WASHINGTON, Jan. 30 (Xinhua) -- Susan Rice, the top security aide to U.S. President Barack Obama, briefed visiting Brazilian Foreign Minister Luiz Alberto Figueiredo on reform of U.S. intelligence policies, White House said on Thursday.
Rice, Obama's National Security Advisor, "outlined the results of the review of U.S. signals intelligence activities, and the reforms to be implemented as described by President Obama in his January 17th speech," White House said in a statement.
U.S. espionage had drew ire from Brazilian President Dilma Rousseff, who canceled an official visit to Washington last October and urged the international community to adopt norms to protect online privacy at the annual meeting of the UN General Assembly last year.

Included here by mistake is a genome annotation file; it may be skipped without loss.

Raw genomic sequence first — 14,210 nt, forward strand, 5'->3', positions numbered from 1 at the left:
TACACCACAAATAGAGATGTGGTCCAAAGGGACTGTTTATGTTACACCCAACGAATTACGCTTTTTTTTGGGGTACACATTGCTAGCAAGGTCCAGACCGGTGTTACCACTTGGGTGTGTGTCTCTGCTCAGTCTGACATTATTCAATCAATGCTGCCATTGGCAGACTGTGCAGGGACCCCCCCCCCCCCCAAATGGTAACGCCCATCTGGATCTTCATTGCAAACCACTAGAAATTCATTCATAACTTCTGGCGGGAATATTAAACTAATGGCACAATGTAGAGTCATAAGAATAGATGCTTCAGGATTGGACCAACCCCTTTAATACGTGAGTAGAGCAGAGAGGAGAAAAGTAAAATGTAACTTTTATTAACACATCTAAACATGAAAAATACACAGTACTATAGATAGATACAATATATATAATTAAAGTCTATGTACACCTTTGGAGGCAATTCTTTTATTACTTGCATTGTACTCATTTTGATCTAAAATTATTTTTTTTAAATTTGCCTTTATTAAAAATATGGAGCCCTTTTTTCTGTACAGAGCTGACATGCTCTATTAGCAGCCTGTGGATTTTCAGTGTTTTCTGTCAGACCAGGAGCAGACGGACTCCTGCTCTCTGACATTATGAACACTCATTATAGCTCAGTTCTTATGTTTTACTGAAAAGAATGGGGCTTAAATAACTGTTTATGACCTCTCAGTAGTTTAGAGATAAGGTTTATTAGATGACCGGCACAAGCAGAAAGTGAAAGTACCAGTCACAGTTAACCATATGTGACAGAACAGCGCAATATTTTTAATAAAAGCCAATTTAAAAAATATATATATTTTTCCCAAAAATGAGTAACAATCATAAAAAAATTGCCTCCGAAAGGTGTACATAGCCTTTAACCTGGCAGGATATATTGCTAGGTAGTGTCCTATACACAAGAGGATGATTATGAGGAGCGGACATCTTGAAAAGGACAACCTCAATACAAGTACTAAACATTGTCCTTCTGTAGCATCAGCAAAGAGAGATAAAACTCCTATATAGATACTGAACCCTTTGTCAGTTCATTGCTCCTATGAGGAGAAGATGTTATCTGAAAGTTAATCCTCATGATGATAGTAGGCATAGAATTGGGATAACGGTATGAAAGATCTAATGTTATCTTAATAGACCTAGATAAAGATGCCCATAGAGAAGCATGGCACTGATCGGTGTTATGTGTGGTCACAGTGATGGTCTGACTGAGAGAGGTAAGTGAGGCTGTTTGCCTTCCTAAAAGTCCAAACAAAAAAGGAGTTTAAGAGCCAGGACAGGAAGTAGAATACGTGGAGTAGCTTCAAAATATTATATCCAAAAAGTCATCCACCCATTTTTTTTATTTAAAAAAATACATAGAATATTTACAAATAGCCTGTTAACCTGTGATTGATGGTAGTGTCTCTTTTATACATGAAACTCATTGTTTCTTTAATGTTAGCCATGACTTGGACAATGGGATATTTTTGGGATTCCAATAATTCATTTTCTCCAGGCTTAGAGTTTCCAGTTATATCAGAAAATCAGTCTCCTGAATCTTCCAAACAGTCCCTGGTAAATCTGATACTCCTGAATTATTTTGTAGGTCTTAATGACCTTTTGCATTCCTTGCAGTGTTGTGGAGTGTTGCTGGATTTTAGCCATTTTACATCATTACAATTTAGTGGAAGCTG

On Jan. 17, Obama offered a series of changes to the contentious surveillance practices of the National Security Agency, seven months after the controversy around the world sparked by former defense contractor Edward Snowden's disclosures of the secret spying programs.
Rice and Figueiredo also discussed ways to strengthen bilateral ties and exchanged views on global and regional issues, the statement said.
The U.S. and Brazil are strategic partners that share deep commercial and cultural ties, and the two countries consult regularly on a wide array of bilateral, regional, and global issues, the statement added.